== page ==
Differential entropy

To capture entropy differences between a reference and a test sample, we compute the differential normalized methylation entropy (dNME) D h =h t h r , where h t and h r are the NMEs within each sample. Moreover, by using a simple thresholding scheme, we classify each GU into one of seven classes (Additional file 1: Section 7.2): strongly hypoentropic, moderately hypoentropic, weakly hypoentropic, isoentropic, weakly hyperentropic, moderately hyperentropic, and strongly hyperentropic; see Fig. 2 for examples.

Differential probability distribution

Differential methylation analysis between two samples can also be performed by quantifying the dissimilarity between the PMFs \(P^{(1)}_{\! L}\) and \(P^{(2)}_{\! L}\) of the methylation levels within a GU using their Jensen-Shannon distance (JSD), given by [37]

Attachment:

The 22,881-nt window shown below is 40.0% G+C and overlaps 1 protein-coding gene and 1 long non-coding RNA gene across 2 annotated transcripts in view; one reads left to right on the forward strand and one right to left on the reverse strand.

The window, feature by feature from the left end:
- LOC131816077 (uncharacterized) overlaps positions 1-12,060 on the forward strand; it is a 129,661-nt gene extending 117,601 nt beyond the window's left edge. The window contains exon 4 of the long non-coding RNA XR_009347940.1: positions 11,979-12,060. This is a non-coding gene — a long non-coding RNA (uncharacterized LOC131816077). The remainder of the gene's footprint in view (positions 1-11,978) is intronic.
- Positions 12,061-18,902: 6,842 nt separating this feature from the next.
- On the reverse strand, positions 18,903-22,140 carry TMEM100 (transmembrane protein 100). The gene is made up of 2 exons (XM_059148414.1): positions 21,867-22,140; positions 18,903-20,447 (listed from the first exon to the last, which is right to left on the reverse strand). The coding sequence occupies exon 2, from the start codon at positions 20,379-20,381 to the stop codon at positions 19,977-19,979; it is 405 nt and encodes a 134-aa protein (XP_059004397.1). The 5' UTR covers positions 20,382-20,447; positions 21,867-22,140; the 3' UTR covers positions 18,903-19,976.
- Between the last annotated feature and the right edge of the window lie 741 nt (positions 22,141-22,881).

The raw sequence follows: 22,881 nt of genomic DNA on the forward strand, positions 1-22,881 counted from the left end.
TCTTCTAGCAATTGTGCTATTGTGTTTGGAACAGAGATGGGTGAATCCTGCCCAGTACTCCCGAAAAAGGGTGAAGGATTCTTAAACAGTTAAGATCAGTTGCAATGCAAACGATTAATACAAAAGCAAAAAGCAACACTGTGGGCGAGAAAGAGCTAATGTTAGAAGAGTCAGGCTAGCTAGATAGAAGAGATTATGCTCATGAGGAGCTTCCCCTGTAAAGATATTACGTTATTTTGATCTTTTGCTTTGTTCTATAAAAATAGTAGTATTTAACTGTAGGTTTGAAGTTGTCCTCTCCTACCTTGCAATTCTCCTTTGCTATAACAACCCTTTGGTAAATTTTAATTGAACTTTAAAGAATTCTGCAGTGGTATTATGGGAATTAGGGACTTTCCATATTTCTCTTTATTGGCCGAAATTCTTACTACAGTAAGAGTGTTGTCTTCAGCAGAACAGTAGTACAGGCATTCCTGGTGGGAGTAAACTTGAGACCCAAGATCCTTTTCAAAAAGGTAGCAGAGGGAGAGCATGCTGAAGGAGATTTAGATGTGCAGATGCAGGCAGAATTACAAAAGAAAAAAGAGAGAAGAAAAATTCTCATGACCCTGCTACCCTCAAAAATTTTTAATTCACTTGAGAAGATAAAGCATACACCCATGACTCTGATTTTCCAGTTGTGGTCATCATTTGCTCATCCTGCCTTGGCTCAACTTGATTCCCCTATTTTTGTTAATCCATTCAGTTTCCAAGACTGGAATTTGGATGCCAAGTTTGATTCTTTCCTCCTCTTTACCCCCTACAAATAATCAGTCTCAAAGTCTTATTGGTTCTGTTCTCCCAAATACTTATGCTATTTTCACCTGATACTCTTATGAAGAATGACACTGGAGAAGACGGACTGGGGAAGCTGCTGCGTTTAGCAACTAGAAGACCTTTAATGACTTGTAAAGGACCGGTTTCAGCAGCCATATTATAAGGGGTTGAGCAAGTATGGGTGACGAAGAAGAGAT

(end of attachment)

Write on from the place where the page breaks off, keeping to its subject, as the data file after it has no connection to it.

$$ d = \sqrt{\frac{D \left(P^{(1)}_{\! L}, \overline{P}_{\! L}\right) + D \left(P^{(2)}_{\! L},\overline{P}_{\! L}\right)}{2}}, $$
where \(\overline {P}_{\! L}(\ell) = \left [P^{(1)}_{\! L}(\ell)+P^{(2)}_{\! L}(\ell) \right ]\!/2\) is the average of the two PMFs and
$$ D(P,Q) = \sum_{\ell} P(\ell) \log_{2} \!\! \left [ \frac{P(\ell)} {Q(\ell)} \right ] $$

is the Kullback-Leibler divergence between two probability distributions P and Q. It turns out that the JSD is a normalized metric, since it takes values between 0 and 1, it becomes zero if and only if \(P^{(1)}_{\! L} = P^{(2)}_{\! L}\), it is symmetric, and satisfies the triangle inequality [38]. Moreover, it reaches its maximum value of 1 if the supports of the two PMFs do not intersect each other, in which case the PMFs can be perfectly distinguished from a single sample.